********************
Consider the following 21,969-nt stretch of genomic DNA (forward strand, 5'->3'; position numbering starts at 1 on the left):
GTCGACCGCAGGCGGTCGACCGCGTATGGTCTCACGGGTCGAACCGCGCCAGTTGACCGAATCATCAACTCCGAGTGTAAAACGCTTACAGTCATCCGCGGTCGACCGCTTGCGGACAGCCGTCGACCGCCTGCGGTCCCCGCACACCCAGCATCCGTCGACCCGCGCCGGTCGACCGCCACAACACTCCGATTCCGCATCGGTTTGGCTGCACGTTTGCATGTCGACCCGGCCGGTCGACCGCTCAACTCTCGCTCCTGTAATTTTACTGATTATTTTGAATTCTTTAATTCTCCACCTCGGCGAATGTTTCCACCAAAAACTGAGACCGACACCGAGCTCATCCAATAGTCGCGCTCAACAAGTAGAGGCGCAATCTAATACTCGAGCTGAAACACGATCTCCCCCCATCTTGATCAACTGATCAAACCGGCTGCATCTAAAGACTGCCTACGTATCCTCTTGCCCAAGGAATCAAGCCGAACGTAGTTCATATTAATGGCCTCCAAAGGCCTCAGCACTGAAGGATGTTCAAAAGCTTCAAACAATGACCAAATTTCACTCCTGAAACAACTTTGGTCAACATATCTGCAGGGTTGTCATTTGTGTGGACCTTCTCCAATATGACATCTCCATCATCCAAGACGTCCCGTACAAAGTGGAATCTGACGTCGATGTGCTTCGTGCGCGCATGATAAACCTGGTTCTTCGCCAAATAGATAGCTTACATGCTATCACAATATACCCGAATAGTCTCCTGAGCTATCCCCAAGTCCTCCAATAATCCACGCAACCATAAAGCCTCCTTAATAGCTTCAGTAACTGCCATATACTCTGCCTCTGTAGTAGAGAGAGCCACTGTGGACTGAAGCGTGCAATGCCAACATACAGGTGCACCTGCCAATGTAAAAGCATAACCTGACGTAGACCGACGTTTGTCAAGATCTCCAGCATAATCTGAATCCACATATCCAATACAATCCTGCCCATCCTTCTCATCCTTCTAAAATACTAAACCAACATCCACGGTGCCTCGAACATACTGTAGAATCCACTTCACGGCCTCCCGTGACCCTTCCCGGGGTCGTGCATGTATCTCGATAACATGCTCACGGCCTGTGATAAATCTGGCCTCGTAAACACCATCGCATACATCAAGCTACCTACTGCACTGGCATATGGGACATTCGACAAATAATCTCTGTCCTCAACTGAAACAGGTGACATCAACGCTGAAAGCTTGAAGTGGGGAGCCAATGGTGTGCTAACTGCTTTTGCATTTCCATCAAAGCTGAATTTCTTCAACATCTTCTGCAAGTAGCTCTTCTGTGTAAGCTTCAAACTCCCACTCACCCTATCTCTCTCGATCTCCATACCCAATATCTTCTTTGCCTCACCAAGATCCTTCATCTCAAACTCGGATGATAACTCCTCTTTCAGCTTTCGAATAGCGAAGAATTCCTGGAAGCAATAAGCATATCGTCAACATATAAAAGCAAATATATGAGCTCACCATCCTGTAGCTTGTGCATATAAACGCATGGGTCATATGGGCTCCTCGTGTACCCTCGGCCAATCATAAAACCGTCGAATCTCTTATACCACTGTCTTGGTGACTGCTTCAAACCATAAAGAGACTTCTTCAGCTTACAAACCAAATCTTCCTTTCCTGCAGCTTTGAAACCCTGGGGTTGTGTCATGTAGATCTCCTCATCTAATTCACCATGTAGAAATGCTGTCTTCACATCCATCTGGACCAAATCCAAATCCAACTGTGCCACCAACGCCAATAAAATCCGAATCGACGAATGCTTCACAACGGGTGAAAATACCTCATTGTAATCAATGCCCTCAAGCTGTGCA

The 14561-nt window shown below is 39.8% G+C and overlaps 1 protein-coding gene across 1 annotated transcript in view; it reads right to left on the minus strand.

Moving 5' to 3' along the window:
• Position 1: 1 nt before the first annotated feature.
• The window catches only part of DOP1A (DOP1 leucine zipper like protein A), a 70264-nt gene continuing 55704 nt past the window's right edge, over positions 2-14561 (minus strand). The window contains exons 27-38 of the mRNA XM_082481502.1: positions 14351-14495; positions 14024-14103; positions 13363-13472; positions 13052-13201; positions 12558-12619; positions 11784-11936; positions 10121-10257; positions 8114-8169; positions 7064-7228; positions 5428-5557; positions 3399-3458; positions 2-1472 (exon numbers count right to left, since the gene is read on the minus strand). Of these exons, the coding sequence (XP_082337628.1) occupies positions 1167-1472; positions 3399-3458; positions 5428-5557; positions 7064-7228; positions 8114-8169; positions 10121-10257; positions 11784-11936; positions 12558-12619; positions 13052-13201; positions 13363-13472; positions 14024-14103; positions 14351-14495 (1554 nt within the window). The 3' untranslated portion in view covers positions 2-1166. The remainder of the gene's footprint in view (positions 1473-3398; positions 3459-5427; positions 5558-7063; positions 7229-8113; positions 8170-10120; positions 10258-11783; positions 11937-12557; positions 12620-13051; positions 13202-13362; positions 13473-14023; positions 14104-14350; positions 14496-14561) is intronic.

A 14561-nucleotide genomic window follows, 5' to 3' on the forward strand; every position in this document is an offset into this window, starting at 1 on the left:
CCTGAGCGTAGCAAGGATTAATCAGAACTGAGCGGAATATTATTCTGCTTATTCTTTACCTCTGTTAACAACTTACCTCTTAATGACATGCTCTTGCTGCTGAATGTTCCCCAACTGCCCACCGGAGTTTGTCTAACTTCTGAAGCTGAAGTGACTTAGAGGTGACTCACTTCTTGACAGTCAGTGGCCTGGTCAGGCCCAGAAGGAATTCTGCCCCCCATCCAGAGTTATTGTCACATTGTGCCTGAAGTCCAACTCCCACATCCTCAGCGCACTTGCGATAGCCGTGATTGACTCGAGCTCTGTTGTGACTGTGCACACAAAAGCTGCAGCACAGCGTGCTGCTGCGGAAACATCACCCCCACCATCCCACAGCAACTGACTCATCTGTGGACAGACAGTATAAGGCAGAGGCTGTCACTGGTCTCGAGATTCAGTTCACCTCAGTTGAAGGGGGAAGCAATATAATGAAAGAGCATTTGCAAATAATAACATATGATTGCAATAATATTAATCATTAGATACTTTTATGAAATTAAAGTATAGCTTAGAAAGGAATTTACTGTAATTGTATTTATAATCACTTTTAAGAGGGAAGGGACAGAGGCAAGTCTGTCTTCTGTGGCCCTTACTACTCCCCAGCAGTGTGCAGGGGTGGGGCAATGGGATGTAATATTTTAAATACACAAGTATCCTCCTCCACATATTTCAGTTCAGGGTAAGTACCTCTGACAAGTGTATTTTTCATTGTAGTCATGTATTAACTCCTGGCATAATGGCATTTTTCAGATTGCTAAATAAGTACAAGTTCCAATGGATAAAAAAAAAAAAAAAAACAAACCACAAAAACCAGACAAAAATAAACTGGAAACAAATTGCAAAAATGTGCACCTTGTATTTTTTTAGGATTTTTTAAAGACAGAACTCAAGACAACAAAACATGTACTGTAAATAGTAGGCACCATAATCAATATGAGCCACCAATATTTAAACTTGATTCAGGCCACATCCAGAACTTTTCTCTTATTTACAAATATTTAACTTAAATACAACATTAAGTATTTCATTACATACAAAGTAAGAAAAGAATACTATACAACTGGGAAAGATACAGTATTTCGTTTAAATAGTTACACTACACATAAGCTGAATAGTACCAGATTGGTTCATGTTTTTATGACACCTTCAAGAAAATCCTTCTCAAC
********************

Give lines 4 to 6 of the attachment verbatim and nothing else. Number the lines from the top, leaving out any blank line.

Moving 5' to 3' along the window:
• Position 1: 1 nt before the first annotated feature.
• The window catches only part of DOP1A (DOP1 leucine zipper like protein A), a 70264-nt gene continuing 55704 nt past the window's right edge, over positions 2-14561 (minus strand). The window contains exons 27-38 of the mRNA XM_082481502.1: positions 14351-14495; positions 14024-14103; positions 13363-13472; positions 13052-13201; positions 12558-12619; positions 11784-11936; positions 10121-10257; positions 8114-8169; positions 7064-7228; positions 5428-5557; positions 3399-3458; positions 2-1472 (exon numbers count right to left, since the gene is read on the minus strand). Of these exons, the coding sequence (XP_082337628.1) occupies positions 1167-1472; positions 3399-3458; positions 5428-5557; positions 7064-7228; positions 8114-8169; positions 10121-10257; positions 11784-11936; positions 12558-12619; positions 13052-13201; positions 13363-13472; positions 14024-14103; positions 14351-14495 (1554 nt within the window). The 3' untranslated portion in view covers positions 2-1166. The remainder of the gene's footprint in view (positions 1473-3398; positions 3459-5427; positions 5558-7063; positions 7229-8113; positions 8170-10120; positions 10258-11783; positions 11937-12557; positions 12620-13051; positions 13202-13362; positions 13473-14023; positions 14104-14350; positions 14496-14561) is intronic.